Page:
York coroner’s Remembrance Tree gives families holiday comfort
12/08/2013 8:15 AM
12/08/2013 8:17 AM
In August there was a small news item about the death of 59-year-old Ray Crocker, who died after the moped he was riding was hit by a station wagon.
One name was not in the story: Frances Crocker, Ray’s mother. She is 85 and the sweetest self-described “little old lady” anybody ever met.
Members of the York County Coroner’s Office Care Team had the sad duty of telling Crocker that her son had been killed.
“They were just wonderful,” Crocker said. “Caring and sweet. They were so nice to me. They checked on me many, many times.”
That caring shows that the Coroner’s Office is not just about death, autopsies and crimes that must be investigated.
“Every case has a family with it,” coroner Sabrina Gast said, “real people who have suffered a loss.”
As Christmas approaches, the Coroner’s Office is still helping Frances Crocker and some 1,200 other families.
The office staff has again put up a Remembrance Tree, inviting families to hang ornaments as a way to remember those they have lost.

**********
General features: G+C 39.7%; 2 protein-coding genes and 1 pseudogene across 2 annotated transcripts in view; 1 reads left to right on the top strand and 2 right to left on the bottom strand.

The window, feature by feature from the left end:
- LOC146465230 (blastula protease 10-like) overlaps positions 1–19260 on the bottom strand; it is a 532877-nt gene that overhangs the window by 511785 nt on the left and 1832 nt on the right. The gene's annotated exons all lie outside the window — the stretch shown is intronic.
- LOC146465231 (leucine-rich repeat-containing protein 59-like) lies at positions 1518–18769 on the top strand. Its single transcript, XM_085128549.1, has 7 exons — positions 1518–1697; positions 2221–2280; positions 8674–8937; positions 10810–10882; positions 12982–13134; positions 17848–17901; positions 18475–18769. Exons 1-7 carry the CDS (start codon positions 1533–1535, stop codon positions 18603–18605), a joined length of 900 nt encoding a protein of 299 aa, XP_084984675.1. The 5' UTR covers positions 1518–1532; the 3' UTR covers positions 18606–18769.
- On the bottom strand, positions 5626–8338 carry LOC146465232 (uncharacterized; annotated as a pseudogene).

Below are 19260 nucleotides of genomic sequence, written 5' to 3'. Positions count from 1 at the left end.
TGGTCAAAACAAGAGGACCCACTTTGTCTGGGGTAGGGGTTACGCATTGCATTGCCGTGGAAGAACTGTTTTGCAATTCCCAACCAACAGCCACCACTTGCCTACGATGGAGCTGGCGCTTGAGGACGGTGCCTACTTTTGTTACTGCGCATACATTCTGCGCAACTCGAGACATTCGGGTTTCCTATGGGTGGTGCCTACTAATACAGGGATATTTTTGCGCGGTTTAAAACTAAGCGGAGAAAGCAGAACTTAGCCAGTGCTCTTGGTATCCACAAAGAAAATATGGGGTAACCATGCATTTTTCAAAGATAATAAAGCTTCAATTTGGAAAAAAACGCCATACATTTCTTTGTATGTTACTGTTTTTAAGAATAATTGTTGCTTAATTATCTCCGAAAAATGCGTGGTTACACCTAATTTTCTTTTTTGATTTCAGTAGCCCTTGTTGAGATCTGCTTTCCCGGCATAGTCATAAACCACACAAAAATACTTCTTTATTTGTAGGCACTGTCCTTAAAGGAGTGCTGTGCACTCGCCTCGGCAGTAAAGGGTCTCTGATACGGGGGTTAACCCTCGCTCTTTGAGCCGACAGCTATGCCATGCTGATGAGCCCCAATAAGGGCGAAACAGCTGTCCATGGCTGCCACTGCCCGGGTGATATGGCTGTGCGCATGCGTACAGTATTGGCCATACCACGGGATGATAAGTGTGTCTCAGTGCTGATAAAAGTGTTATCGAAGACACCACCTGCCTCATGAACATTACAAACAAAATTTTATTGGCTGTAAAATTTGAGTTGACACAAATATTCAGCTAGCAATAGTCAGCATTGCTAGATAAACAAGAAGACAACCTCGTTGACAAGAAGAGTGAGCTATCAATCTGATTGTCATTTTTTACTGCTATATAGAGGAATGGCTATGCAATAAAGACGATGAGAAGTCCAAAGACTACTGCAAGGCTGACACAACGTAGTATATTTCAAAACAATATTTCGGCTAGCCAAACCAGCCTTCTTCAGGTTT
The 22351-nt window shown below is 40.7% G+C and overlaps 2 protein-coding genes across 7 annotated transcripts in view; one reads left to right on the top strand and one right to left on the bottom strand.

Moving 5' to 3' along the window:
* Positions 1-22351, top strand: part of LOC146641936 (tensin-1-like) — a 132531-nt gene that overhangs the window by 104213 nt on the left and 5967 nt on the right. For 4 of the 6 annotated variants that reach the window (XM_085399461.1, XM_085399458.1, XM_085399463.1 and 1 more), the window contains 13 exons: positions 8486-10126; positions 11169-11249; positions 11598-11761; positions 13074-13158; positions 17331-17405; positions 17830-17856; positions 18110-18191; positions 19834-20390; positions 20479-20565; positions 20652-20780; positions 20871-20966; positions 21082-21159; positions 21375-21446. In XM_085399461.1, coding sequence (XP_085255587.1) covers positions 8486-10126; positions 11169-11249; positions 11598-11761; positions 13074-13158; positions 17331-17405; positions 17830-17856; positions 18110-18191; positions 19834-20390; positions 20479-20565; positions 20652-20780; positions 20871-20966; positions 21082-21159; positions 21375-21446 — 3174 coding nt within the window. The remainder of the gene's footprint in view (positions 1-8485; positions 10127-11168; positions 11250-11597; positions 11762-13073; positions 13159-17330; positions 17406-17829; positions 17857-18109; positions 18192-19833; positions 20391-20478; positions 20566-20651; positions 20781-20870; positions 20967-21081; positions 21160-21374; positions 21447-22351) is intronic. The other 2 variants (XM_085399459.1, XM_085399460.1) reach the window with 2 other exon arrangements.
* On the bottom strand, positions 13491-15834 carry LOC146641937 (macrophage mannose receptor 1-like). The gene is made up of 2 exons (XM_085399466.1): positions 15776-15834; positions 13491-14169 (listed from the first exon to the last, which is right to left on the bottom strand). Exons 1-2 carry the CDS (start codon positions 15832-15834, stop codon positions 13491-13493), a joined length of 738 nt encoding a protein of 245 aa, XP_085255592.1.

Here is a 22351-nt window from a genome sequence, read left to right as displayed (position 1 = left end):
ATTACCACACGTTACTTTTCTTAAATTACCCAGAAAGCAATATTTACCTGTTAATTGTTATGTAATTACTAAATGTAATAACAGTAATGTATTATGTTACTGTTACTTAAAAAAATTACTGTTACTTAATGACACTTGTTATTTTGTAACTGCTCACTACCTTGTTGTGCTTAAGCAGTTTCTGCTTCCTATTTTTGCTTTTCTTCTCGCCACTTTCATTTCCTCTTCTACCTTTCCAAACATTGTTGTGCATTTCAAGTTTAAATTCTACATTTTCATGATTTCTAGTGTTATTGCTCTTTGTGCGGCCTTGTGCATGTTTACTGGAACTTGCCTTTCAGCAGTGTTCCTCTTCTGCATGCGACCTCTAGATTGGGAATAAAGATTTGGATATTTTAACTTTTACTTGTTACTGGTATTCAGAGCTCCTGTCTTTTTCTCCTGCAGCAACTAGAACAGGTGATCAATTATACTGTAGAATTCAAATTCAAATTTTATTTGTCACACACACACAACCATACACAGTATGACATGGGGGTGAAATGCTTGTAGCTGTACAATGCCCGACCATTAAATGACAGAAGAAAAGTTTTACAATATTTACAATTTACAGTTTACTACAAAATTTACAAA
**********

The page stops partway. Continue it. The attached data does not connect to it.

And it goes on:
The Care Team has 16 volunteers who deal with families after the initial death notification. The volunteers notify employers that people might need time off, and let schools know that kids have legitimate reasons for absence, among other tasks.
Mostly, they are simply there for people who have lost a loved one.
Sam Zeitler, whose regular job is at a jewelry store, is one of those volunteers.
“If we can be there for families, for people,” he said, “we can help them get through this time that can be so hard on them.”
It’s not uncommon for staff at the Coroner’s Office to go above and beyond.
In November 2012, the office collected, sorted and returned thousands of personal items blown miles away by the tornado that killed three people south of Rock Hill. Many of those items were pictures and other irreplaceable items lost by people who had lost family or their homes – or both.
Such efforts can’t replace a son or daughter, a husband or wife, or father or mother. But in such times, small gestures can make a difference.
Frances Crocker placed an ornament – with the words “Youngest child, mom’s favorite” – on the tree.
“I loved my son and I lost him,” she said. “These people here made sure I was looked after when it happened.
“This ornament means they didn’t forget him, either.”
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